It is nearly impossible to look at the world without noticing that it has spun out of control and that’s the bad news. The good news is this: the world is right on schedule to meet its appointed culmination. How will this happen? Well if you will pardon the pop culture reference, it will happen with the return of the King.
The Lord of All the earth is about to make His return and to restore a paradise that has been lost. Officially, we call this “Our blessed hope” and it can be articulated this way: “The Imminent Return of the Lord Jesus Christ in the clouds of glory to gather His Church unto Him, is the Blessed Hope of the church.” Following that event, will be the Tribulation, the days of wrath, which will then culminate in the Millennial Kingdom.
In this week’s lesson, we are going to look at the King Who Is to Come.
Our text this week is Revelation 1:10-18
10 I was in the Spirit on the Lord’s day, and I heard behind me a loud voice like the sound of a trumpet,
If you look back to Exodus Chapter 19, when the Lord made His visitation Sinai, His visitation was preceded by the sound of a trumpet, and it is interesting to note, that in most of human history, the blast of a trumpet announced the arrival of a coming King. In 1 Thessalonians 4:17, we see that, at the Rapture, the arrival of the King to gather His people to Himself into the clouds is accompanied by the sound of a trumpet. So we have two possible things in play here: 1. John heard the sound of a trumpet heralding the arrival of the King of the Universe. 2. The voice John heard was as loud, distinctive, and piercing as a trumpet blast. I tend to think that number 2 is the more likely scenario although 1st is a possibility.
11 saying, “Write in a book what you see, and send it to the seven churches: to Ephesus and to Smyrna and to Pergamum and to Thyatira and to Sardis and to Philadelphia and to Laodicea.”
We are about to be treated to a glimpse into the Eternal Throne Room. Not only that, but we are about to receive a privilege unmatched anywhere in Scripture. Ever the teacher, the Lord Himself is about to give us the definitive exposition on the Scripture. We are going to see, in the imagery He uses, the Lord of all the Earth in resplendent glory and majesty.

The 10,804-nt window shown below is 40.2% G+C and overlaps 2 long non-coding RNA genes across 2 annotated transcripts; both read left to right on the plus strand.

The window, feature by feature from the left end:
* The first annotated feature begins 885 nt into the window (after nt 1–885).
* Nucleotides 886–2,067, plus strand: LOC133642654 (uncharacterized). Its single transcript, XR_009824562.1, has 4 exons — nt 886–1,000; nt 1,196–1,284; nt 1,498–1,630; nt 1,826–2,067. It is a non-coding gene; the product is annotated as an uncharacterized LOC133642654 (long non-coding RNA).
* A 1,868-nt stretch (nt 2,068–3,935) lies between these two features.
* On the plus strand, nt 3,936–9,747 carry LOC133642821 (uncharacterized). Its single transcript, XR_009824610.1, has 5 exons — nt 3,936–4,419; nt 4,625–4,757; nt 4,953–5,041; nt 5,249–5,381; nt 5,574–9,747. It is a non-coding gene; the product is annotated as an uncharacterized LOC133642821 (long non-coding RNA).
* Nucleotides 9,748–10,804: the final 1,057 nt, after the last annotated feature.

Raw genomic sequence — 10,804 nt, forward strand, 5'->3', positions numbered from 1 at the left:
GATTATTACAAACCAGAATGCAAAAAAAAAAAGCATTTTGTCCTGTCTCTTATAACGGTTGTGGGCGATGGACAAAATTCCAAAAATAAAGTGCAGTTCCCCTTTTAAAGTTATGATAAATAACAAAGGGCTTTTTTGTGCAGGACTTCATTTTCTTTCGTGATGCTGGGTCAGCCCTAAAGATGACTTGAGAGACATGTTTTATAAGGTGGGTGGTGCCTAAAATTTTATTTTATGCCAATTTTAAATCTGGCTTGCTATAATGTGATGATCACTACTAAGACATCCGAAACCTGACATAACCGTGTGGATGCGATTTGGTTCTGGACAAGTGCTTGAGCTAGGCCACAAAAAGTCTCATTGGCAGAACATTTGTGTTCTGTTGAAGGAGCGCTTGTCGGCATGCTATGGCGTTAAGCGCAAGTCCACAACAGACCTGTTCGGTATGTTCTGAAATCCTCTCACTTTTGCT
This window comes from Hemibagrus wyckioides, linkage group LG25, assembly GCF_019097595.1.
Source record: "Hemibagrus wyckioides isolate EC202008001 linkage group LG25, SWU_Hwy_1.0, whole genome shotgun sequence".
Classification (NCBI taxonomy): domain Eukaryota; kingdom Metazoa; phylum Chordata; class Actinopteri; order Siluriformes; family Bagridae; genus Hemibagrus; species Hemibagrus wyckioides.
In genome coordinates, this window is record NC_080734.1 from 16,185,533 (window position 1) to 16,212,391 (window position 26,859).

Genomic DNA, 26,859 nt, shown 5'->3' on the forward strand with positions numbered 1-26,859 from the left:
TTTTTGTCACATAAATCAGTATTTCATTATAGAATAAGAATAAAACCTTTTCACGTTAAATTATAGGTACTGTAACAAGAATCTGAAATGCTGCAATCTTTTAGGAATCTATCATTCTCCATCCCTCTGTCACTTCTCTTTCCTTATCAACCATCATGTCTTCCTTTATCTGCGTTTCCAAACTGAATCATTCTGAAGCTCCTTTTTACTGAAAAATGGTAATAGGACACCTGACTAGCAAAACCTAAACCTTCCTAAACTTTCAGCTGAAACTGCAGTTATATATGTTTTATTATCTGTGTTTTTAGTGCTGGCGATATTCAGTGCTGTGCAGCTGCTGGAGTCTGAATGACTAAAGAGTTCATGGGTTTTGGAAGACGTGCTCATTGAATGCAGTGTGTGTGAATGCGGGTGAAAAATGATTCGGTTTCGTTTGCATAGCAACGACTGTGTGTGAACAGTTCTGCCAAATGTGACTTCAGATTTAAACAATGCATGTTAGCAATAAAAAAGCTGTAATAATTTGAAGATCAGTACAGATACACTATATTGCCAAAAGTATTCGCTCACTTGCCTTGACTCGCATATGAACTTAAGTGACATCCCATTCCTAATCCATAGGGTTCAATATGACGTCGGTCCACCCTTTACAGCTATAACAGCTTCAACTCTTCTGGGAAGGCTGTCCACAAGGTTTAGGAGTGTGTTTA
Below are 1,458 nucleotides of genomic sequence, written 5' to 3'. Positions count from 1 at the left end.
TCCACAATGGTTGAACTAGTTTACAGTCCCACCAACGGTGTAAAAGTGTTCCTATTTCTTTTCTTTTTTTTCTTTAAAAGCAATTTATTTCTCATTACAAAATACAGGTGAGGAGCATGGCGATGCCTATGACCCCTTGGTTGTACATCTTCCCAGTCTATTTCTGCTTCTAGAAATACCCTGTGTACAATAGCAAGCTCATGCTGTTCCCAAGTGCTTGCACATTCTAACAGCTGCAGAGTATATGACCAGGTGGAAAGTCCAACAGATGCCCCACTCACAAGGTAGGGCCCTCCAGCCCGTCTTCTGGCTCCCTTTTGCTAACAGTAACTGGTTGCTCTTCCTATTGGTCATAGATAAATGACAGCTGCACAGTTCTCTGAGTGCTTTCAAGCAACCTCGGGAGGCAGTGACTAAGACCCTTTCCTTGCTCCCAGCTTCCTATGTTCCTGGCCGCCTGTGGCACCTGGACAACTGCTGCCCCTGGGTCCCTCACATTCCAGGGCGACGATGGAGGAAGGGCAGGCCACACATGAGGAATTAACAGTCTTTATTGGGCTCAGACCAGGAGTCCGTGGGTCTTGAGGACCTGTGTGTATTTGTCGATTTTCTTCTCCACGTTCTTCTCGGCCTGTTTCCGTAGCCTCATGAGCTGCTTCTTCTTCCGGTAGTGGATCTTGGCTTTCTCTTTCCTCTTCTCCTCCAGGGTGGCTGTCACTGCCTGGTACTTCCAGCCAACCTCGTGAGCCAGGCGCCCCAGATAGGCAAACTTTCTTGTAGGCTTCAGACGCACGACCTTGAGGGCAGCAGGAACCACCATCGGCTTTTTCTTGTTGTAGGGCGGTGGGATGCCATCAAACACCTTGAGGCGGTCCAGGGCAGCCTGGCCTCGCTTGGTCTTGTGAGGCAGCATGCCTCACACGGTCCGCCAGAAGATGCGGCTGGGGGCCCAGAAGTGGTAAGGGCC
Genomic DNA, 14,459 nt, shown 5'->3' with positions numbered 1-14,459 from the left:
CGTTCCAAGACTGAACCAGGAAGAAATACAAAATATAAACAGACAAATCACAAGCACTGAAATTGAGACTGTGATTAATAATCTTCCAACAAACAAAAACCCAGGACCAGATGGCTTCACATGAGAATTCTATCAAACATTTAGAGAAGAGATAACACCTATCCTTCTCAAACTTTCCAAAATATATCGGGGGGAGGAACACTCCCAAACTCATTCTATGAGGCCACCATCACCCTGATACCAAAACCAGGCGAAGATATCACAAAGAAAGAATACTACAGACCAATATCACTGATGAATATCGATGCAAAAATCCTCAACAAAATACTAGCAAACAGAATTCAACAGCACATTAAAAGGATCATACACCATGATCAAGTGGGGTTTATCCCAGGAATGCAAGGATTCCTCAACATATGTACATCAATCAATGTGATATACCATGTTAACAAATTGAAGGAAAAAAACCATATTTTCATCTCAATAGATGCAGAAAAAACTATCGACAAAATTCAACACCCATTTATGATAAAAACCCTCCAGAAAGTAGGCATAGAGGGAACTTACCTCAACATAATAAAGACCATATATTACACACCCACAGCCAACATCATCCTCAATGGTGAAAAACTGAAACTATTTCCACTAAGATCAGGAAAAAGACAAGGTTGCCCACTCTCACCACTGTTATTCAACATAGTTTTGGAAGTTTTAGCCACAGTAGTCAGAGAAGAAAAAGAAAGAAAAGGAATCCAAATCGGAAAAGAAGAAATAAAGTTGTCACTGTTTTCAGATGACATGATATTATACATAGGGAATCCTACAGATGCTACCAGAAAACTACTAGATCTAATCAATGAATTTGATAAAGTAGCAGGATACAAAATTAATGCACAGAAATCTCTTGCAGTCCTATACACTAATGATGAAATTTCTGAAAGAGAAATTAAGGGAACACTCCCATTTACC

We need understanding with verse 12-16 This vision is absolutely not a physical description of Christ in His Glory; we are not yet at the point where we will be able to behold Him as He now is. Instead, this is the lesson: Christ gives us a composite of Old Testament symbols representing the Lord of All:
10 Noteworthy Items
- One like the Son of Man
First, we need to note that this was not some otherworldly creature. The person that John saw was human in form. Over 80 times in the Gospels, Jesus refers to Himself or is referred to as the Son of Man. This term does not simply identify the humanity of Jesus; His use of it to refer to Himself shows that He identifies with us. The One who is God above all gods, whose own precious blood redeemed the church, has humbled Himself to the point of being able to identify with the Bride. Since she can never be God, like the groom is, He has brought Himself to her and came in her likeness, as a Son of Man.
- “Clothed” in a garment down to the feet
By being clothed in a garment down to the feet, Christ shows Himself in His High Priestly role. (Hebrews 2:17 and 3:1) From the Ascension until this point in Redemptive History, Jesus has filled the Office of ha Cohen Gadol, the High Priest continually offering intercession for His saints before the Throne of God the Father. His shed blood at Calvary was the final atoning sacrifice which then left the role of the High Priest to be intercessor before God.
- Girded about the chest with a golden band
In Matthew 28:18, Jesus tells us that all authority in Heaven and on Earth has been committed to the Son. In the Ancient World, a gold band was a symbol of power and authority. Kings, Satraps, Governors, etc. wore these bands around the waist as a sign of their authority.